“I think in order to be successful right now, you have to have analytics on your side,” Conrad said. “Just the way softball’s going. I think hitters are getting better. I think it’s crazy how we can just put up a machine in here and everyone could just face Devyn Netz for an hour. It’s crazy how cool that technology is on the hitting side. So, I think pitching needs to be able to adapt and evolve for it. And that’s something that even interviewing I said this is kind of something I want to do, and it was cool because Caitlin is all about it too.”
The changes won’t just be on the pitching side. Josh Bloomer was brought in as the third assistant to handle the offense. Bloomer is all about the running game, which has not been a part of Arizona’s repertoire in several years despite having a lot of speed on the team.
“We’re gonna run balls out of the park, but we’re really athletic,” Bloomer said. “And so, I think we’re going to increase the stolen bases. We’re gonna play a little bit more aggressive on the base paths. Honestly, I told Cait we’re gonna break the school record this year in stolen bases. So, 137 is our goal to break this. I just think we have talent. We’re gonna push the envelope. We’re gonna put pressure. We’re gonna make other teams kind of feel that pressure, play fast, and play with some tempo.”
Bloomer is willing to accept running themselves out of a few innings in order to accomplish the task of speeding up the opposing defense. He wants to get started when fall ball kicks off in early October.
Lowe joked that even catcher Olivia DiNardo is excited about stealing bases.
“I laughed because Liv texted me in the middle of the summer and she had played in the Florida Gulf Coast League and she had 10 stolen bases this summer,” Lowe said. “So, she made sure to text me that. I’m like, ‘Okay. Let’s see about that.’”
Bloomer wants that aggressiveness to be part of the entire offensive mindset.
“We’re gonna swing aggressively,” Bloomer said. “We’re okay with swinging and missing. Like I was talking to them today about just kind of how you approach your at-bat, that needs to be from a place of aggression. It’s called offense for a reason.”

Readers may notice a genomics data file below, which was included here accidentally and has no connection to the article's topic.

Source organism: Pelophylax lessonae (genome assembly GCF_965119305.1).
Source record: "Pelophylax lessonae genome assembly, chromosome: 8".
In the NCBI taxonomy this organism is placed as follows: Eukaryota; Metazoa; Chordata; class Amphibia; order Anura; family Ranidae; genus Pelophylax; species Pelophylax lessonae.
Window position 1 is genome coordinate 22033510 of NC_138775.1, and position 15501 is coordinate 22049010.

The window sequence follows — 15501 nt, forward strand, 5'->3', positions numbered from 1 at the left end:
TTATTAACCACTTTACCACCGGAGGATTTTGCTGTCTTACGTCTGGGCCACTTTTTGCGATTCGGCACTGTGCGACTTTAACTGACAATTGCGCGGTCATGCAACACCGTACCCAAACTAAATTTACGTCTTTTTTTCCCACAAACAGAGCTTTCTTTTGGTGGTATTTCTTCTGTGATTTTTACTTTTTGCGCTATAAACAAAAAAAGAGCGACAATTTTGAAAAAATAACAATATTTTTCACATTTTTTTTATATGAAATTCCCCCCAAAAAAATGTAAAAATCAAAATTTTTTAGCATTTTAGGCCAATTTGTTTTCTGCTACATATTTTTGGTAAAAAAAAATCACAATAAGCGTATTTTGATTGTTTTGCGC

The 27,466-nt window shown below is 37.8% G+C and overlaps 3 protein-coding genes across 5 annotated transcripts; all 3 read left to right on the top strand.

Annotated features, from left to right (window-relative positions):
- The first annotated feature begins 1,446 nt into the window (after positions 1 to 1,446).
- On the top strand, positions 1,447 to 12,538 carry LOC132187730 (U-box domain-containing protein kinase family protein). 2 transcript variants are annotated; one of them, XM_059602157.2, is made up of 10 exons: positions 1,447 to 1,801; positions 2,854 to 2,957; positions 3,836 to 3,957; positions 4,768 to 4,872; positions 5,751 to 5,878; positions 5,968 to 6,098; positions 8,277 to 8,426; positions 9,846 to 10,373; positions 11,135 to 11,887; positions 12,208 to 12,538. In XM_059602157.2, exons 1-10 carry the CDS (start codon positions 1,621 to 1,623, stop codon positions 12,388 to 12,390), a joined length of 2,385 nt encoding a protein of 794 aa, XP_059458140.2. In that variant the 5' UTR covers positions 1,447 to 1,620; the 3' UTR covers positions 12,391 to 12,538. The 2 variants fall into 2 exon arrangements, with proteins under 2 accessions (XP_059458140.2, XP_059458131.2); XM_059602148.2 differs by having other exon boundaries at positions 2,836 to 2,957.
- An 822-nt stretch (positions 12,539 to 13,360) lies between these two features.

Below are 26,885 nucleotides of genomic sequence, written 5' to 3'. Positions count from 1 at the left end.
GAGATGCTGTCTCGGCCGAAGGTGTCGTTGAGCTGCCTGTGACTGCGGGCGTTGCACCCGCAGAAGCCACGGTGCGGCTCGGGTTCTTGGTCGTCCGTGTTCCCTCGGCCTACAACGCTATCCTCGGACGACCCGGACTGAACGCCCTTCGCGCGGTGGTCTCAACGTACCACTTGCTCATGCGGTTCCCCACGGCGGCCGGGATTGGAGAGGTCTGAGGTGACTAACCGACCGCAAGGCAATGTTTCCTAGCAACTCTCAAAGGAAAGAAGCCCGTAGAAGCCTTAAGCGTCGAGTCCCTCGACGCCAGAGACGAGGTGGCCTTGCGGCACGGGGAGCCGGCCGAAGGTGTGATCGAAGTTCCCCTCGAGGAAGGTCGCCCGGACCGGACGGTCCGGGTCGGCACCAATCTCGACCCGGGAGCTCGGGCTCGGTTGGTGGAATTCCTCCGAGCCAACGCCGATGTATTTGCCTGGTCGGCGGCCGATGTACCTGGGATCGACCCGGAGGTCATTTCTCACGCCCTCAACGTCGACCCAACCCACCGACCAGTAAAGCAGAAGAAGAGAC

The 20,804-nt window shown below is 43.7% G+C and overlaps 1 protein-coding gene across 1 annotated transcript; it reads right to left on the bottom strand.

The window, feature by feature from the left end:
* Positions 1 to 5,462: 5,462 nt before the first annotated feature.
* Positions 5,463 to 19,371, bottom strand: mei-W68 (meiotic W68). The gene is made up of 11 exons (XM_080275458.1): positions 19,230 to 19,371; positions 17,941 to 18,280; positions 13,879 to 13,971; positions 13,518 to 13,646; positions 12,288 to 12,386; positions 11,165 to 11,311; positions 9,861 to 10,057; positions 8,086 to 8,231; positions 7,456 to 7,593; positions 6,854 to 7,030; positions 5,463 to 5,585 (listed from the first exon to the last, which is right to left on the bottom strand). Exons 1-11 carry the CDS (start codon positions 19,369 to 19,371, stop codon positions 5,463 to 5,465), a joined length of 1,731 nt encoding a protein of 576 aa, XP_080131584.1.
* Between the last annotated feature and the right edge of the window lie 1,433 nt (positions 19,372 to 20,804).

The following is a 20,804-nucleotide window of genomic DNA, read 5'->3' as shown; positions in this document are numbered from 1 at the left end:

With the addition of Bloomer, who is originally from Kentucky and has coached in both Carolinas, and Conrad, who is from Texas and spent some time in Florida, there may be opportunities to open up recruiting to more parts of the country. While all of the coaches agreed that Arizona and California will remain integral to the recruiting strategy, the growth of the game is making other areas important, too.
“I think for us, it’s just a matter of let’s just go find the best players and don’t pigeonhole ourselves in certain pockets,” Bloomer said. “And we know where our fundamental base is, but we also want to be open to just finding those kids on the East Coast who have always maybe dreamed of an Arizona and letting them know that now the talent level is there that we can bring you in and show you the great facilities in the program and I just think, at the end, find the best players that fit our culture, what we’re trying to do here. Continue to kind of grow the game here, but as the game grows on the East Coast, let’s find those best players and bring them in here.”
Once she had her coaching staff filled out, Lowe still had a hire to make. Operations is what makes everything run smoothly off the field so the team can achieve on it. That role went to someone with far more familiarity with the program.
Danny Martinez, who spent almost a decade as the sports information director under former head coach Mike Candrea, decided that he wanted back into the softball world after spending some time in another role with Arizona Athletics. The pull of Arizona softball was too much to resist.
“I got out of it for two years and I realized that I missed it,” Martinez said. “I missed the lifestyle. I miss being with the program. It’s a little bit different. I mean, [the current SID] will tell you. She is doing my old job. She has multiple sports that she has to balance at all times. So that was kind of a little bit too much for where I was at that time in my life starting a family and stuff. So this is just like, my springs are going to be full. I know that I’m going to travel a lot during the springs but don’t have to do the multiple seasons thing that I used to have to do.”
Like the newcomers, Martinez is where he wants to be, working with a program he is passionate about.
“It was something that for the last two years I have been trying to find my way back,” he said.
Everyone is finding their way back now. Time is already getting short. The Wildcats will start fall play on Friday, Oct. 6, and play a series of games on Friday evenings throughout October and early November.